Mendocino Sheriff’s Office Raids Pomo Tribe Marijuana Grow–Finds Honey Oil Lab, Processed Pounds

Press release from the Mendocino County Sheriff’s Office:

mcsoSeveral months ago the Mendocino County Sheriff’s Office began receiving information about a marijuana cultivation operation being established by the Pinoleville Pomo Nation Tribe in Ukiah, California.

Since that time personnel from the Mendocino County Sheriff’s Office had numerous contacts with representatives from the tribe concerning why the operation was being established.

During those contacts it was determined the operation was utilizing open land located at 650 Pinoleville Road and a building at 2150 North State Street both being locations in Ukiah, California.

Several aerial over-flights of 650 Pinoleville Road were conducted within the last two months showing approximately 400 growing marijuana plants at that location.

On 09-18-2015 Mendocino County Sheriff’s Office Deputies were called to 2150 North State Street due to the activation of a burglary alarm.

Upon arrival Deputies contacted several individuals who were transporting cut marijuana plants from 650 Pinoleville Road to the building.  These individuals identified themselves as being employed by the Pinoleville Pomo Nation Tribe.

On 09-22-2015 the County of Mendocino Marijuana Eradication Team obtained search warrants for 650 Pinoleville Road and 2150 North State Street.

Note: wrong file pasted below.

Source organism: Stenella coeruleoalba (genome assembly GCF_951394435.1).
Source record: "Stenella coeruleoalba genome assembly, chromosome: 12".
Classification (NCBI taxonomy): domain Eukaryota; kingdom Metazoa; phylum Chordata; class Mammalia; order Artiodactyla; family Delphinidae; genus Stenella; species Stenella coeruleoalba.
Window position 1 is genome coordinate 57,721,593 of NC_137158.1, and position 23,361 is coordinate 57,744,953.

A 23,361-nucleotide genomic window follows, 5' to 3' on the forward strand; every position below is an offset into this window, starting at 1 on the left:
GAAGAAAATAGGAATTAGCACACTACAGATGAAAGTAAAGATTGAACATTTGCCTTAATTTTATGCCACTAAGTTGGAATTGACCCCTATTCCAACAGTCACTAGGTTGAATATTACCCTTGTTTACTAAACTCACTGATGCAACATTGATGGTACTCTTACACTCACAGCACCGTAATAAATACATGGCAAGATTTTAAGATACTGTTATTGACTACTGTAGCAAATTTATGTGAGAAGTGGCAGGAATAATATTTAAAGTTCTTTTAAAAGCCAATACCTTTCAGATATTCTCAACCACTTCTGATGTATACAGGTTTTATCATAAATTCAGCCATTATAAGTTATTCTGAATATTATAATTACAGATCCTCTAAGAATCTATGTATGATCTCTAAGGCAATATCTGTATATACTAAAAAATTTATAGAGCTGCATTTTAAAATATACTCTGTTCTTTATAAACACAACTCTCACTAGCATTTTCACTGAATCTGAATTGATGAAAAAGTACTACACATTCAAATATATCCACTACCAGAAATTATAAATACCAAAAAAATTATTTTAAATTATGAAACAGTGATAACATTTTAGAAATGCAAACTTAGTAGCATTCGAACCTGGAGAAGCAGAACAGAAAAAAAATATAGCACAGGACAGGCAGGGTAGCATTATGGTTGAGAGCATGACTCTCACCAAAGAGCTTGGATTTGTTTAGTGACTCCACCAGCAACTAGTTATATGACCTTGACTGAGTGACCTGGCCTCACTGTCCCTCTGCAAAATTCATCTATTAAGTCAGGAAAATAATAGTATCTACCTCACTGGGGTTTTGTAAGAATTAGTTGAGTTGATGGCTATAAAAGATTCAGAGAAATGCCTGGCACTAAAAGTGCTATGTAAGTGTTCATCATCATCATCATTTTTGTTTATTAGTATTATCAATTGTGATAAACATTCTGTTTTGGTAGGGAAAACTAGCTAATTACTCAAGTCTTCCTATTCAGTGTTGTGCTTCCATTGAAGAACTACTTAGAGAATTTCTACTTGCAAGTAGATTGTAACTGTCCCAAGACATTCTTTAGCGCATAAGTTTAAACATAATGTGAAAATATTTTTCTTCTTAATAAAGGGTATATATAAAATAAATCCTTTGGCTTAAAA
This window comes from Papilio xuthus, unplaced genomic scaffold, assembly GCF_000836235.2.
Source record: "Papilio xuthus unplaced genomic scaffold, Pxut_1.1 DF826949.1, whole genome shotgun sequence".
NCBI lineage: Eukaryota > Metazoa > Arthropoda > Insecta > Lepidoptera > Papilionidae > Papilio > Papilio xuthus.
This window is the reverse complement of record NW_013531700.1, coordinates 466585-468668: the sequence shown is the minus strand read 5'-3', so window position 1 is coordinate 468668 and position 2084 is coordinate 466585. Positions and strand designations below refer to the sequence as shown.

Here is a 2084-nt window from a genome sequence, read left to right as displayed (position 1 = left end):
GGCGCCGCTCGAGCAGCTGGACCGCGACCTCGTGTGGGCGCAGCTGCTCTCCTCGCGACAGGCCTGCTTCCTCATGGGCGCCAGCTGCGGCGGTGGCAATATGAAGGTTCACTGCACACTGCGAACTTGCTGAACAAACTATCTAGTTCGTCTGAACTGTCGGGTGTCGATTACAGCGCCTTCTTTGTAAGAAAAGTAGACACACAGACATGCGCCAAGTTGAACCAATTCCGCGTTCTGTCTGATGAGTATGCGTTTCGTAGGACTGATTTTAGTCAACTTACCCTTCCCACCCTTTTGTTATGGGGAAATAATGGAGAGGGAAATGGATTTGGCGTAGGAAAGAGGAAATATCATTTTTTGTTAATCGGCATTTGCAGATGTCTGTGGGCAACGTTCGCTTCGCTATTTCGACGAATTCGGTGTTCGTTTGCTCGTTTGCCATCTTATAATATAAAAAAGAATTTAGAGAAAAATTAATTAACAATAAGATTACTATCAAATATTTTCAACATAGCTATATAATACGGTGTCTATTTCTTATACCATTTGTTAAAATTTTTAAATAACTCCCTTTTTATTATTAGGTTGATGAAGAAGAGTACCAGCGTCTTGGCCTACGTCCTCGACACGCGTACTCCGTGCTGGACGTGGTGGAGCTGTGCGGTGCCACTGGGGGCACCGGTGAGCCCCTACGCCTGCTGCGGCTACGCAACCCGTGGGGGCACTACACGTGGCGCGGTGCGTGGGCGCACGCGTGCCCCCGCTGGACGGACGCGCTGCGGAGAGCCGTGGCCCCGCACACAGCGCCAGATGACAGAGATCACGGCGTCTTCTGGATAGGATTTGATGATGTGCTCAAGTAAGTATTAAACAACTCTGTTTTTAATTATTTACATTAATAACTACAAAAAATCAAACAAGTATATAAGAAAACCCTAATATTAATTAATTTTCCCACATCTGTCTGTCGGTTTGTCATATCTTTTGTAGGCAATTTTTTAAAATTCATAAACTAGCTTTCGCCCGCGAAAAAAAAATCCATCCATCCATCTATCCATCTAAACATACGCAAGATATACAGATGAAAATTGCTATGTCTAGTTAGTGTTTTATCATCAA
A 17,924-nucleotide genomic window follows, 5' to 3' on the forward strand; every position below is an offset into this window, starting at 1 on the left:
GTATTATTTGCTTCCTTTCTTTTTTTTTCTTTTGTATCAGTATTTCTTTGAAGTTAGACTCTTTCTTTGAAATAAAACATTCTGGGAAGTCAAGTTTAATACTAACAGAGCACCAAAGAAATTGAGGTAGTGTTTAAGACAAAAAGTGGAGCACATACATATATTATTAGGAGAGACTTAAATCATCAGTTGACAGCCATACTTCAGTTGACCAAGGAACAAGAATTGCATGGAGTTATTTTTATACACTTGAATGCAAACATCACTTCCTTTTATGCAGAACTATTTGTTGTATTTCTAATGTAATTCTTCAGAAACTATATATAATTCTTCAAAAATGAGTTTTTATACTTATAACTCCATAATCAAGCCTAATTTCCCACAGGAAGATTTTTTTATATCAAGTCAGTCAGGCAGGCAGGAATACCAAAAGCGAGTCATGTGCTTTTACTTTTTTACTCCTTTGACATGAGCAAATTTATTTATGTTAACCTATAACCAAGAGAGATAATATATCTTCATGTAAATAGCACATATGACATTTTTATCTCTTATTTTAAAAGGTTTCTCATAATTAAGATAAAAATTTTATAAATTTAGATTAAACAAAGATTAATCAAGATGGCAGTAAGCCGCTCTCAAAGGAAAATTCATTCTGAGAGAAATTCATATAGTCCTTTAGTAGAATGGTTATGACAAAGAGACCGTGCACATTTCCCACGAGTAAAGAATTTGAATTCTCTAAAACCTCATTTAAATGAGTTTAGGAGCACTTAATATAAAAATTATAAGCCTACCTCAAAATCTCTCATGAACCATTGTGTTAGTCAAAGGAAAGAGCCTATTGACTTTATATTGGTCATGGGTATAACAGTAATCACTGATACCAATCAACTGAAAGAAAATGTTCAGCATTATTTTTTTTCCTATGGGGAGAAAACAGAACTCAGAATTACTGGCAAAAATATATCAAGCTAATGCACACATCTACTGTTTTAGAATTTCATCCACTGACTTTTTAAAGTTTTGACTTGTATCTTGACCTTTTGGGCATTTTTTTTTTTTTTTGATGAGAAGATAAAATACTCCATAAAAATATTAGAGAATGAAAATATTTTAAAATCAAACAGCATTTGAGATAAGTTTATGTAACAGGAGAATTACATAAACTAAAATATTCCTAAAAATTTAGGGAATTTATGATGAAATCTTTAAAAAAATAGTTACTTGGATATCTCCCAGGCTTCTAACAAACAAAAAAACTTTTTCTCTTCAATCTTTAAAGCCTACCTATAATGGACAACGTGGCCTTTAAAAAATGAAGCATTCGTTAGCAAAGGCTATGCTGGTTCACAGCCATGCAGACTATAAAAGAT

Each search warrant was subsequently served and 382 growing marijuana plants were eradicated from 650 Pinoleville Road.  Investigators noticed several marijuana plants had already been harvested from the location.

During the search of the building at 2150 North State Street a sophisticated honey oil chemical extraction laboratory was discovered in addition to over 100 pounds of trimmed/processed marijuana.

No individuals were present at both locations when the search warrants were served and investigations are on-going at this time.

In 1953 Public Law 280 mandated a substantial transfer of jurisdiction from the federal government to the state level in California as to situations occurring on Indian Country.

As a result, The Mendocino County Sheriff’s Office is mandated to assume jurisdiction on Indian Country located in the unincorporated areas of Mendocino County and to enforce California state laws including those listed in the crime/incident section of this press release.



  • Awesome news. That’ll help keep the prices up.

  • Did I not read several months ago that native amercans could grow legally on tribal lands, if approved by the tribal council?

  • mandated by who to provide “law” enforcement? where do they grant themselves authority? just curious…

    • It is strange, I agree, considering it’s the job of the sheriff to stop overreach, ignore bad laws, and protect the constitution from tyranny. Instead, they seem to be assuming tyrannical duties. I don’t get it. I know, in the past, every attempt made to fight the tyranny, caused issues unwarranted. Maybe they caved?

      • Found understanding of this situation in Kym’s link above.
        It’s the same thing happening in our towns, cities & entire state. Whenever a “grant” is accepted, rights are signed away. Grants wouldn’t be needed if the county’s remained sovereign. Imagine all 58 counties being sovereign again.
        This is the issue: ““Each time a tribe agrees to accept federal funding, they also agree not to violate federal law,” said attorney Echo Hawk a member of the Pawnee Nation of Oklahoma. “Engaging in the industry, which is a violation of the Federal Controlled Substance Act, could lead to a federal agency freezing funding to that tribe.”